how true. this is an accurate description of the situation in the italian media. but they have found the perfect solution, albeit for as long as it can last, given the financial hole they are fast sinking into, courtesy of the EU and the "Euro" madness. years ago they, the italian media, with the help of the lefties, have cunningly got the state to finance them, and the whole "culture" circus among others - small wonder the country is going bankrupt.
    now, I wouldn't want to be putting ideas into obama's pretty little head.... like someone said "..the best is yet to come"
    thank you daniel, for your lucidity, always

  10. Thank you all, I do however try to report not just the breakdowns, but to point the way to where we need to be

  11. Steve24/5/12

    The media has, essentially, been stripped of its news reporting function. If you can get news free and swiftly (and to be honest, most 'journalists' merely rewrite the Reuters feed) then the likes of Newsweek have to be something else.

    That something else is simply becoming an opinion sheet. I live in the UK and two of the supposed top newspapers here are little more than platforms for writers -- usually lefty with a hazy grasp of life outside their laager -- to spout their hyperbole. They can be (and often are) inaccurate and biased writings but they have a 'passion' to which we are supposed to be in thrall. Truth is we aren't any more.

    Newsweek is just one of the morass of what was once proud outlets for information and revelation. You are right, it and they will keep going in some form for a while yet but we are weary of their invective and urgent misunderstandings.

    A lot of newspapers are little more than future homes for used cat litter and potato peelings. You could use the magazines like Newsweek but the paper they print on is nowhere near absorbent enough.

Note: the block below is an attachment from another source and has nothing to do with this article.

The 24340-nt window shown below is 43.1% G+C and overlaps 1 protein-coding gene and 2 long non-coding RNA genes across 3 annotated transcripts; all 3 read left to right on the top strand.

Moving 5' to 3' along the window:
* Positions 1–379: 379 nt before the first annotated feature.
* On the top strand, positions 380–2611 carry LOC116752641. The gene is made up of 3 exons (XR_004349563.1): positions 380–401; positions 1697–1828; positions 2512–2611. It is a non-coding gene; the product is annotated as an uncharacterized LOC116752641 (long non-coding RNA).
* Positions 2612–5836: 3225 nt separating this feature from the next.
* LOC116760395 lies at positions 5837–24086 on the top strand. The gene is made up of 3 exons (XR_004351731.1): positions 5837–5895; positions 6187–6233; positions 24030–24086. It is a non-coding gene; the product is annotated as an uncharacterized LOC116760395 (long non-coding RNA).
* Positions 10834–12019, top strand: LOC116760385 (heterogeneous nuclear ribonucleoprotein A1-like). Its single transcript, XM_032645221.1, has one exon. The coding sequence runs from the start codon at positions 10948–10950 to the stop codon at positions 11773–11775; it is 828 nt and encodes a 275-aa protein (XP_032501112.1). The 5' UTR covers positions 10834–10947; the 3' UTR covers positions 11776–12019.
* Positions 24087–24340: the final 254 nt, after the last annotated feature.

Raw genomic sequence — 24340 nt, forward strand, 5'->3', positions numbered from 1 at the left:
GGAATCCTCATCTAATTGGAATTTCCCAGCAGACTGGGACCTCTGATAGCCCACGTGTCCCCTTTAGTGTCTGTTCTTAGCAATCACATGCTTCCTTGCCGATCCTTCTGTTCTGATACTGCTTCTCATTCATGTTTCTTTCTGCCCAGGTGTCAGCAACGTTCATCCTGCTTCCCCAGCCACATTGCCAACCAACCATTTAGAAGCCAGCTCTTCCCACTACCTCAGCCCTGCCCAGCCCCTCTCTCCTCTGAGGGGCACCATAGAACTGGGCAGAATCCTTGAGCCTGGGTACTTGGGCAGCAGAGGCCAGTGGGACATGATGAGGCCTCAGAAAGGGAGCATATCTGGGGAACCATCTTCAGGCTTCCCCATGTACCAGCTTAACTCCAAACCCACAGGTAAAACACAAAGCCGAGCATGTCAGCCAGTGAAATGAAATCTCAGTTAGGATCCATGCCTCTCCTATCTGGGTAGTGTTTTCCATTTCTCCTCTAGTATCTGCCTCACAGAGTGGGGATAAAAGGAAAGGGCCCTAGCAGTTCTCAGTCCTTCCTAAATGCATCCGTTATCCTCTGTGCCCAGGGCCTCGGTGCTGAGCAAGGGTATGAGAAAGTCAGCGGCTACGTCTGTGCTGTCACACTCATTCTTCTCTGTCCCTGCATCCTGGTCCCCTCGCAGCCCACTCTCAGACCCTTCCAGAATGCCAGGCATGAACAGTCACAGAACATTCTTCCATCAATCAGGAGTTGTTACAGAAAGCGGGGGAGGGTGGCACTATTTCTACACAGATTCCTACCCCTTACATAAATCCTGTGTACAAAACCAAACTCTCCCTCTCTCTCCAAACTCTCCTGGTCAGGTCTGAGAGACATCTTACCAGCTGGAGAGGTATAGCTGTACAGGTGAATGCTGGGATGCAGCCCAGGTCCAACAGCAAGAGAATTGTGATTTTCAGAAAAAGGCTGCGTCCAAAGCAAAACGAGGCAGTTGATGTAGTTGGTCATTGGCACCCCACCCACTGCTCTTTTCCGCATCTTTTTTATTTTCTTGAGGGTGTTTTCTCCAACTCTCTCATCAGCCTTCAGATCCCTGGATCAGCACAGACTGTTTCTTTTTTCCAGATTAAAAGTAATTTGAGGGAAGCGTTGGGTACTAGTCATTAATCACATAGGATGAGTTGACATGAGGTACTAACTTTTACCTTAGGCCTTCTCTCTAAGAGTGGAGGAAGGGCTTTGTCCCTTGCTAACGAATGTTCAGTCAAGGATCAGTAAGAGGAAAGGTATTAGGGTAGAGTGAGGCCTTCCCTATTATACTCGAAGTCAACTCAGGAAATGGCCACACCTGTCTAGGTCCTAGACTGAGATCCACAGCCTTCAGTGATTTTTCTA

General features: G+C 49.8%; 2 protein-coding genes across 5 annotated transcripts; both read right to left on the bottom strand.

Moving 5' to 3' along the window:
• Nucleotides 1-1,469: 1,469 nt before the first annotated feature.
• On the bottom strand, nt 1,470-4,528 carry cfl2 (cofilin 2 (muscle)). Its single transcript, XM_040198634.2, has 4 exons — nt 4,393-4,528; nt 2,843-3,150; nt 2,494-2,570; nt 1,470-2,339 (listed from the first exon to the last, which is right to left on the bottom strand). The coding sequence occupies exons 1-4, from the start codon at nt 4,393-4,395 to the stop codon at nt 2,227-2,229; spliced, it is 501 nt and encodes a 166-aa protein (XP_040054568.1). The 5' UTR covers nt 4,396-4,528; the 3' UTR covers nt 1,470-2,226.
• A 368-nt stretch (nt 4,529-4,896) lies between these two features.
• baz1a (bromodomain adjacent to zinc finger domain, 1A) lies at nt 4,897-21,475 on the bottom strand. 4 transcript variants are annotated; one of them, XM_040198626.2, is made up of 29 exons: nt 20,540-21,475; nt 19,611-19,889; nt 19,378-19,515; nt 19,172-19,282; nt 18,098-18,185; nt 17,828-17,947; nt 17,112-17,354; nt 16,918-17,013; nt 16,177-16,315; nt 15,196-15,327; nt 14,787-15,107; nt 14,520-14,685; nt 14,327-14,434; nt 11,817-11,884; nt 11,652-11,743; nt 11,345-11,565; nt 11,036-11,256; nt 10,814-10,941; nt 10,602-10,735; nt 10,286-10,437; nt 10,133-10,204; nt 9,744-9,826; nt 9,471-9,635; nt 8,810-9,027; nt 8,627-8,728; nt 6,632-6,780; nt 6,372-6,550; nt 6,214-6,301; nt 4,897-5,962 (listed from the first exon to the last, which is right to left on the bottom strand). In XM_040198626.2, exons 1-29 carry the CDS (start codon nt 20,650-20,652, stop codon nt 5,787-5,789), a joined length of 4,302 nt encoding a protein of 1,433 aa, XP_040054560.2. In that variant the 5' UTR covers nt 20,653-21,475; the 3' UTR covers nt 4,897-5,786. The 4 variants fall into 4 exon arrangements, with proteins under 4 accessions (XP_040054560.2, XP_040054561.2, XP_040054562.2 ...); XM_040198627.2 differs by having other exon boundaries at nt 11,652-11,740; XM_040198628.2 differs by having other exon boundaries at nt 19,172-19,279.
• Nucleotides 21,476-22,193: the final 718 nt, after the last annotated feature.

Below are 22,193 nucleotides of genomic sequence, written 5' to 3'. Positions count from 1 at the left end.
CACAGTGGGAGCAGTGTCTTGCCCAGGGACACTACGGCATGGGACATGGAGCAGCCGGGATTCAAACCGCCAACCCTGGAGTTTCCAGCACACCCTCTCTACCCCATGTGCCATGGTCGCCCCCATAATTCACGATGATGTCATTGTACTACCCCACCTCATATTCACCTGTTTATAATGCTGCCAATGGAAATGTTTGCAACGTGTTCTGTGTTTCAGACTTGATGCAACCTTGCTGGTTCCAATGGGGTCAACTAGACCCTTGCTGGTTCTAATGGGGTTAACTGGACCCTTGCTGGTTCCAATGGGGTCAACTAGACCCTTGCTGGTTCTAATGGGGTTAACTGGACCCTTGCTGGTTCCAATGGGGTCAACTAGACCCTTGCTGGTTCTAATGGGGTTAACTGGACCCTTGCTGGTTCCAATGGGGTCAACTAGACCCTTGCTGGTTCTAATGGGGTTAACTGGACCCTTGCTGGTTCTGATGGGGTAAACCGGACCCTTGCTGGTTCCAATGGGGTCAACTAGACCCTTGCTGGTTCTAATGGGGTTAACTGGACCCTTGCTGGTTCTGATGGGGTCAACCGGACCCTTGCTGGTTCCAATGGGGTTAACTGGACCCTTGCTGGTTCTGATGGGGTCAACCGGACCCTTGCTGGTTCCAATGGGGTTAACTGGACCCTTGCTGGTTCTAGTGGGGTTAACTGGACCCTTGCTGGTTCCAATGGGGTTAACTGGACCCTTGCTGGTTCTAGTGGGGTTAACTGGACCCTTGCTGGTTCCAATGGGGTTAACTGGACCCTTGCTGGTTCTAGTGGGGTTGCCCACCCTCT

12. And even that won't be viable once the print magazine completely dies and it's all just sites.

  13. Anonymous24/5/12

    Perhaps Daniel I was a bit too bleak. I was a bit to heavy on lumping you in on my gloom.

    Inherent in criticism and critical thought is that by pointing out flawed behavior and problems, you are in fact pointing the directional course to correcting the problems.

    I find what you brilliantly expound on is what I am in league with 90 percent of the time. You do it better than almost anyone I have read. You are in league with VDH.


  14. That's high praise. Thank you.

    The times are bleak, but revolutions come in dark hours. It's when we are drifting to the bottom, that we gather that last lungful of air and strive to break the surface of the waters.

  15. Anonymous24/5/12

    Amazing writing and analysis!

  16. Badly Photoshopped covers, tacky subjects, badly written articles (when one bothers to read them), badly managed marketing, and just a general philosophy of appealing to the lowest common denominator – no, magazines aren't what they used to be. I stopped reading Time, Newsweek and even U.S. News and World Report decades ago. (I'm not even certain the latter is still around.) I haven't bought a newspaper in years. I used to read the New York Times Book Review section, which I could buy separately, just to read up on how the Times' reviewers plugged or shot down authors and their titles – until one day I gagged and said enough is enough, and have never read the section since. If I think an article is interesting, I'll go online and read it, and if it contains information I can't find elsewhere and need it for a column, I'll cite it. The MSM has rendered itself superfluous in the Internet Age, but that's news that hasn't quite sunk into their brains yet. Maybe someone should tell them. Columns such as Daniel's here won't, because MSM editors shun all truth tellers.

  17. What a bummer, Mister Sultan, that writing of this literary calibre, insight, and passionate intensity, which you somehow manage to crank out almost daily --excepting of course, on the the Sabbath-- precipitates only a dozen comments at most, for the majority of your postings.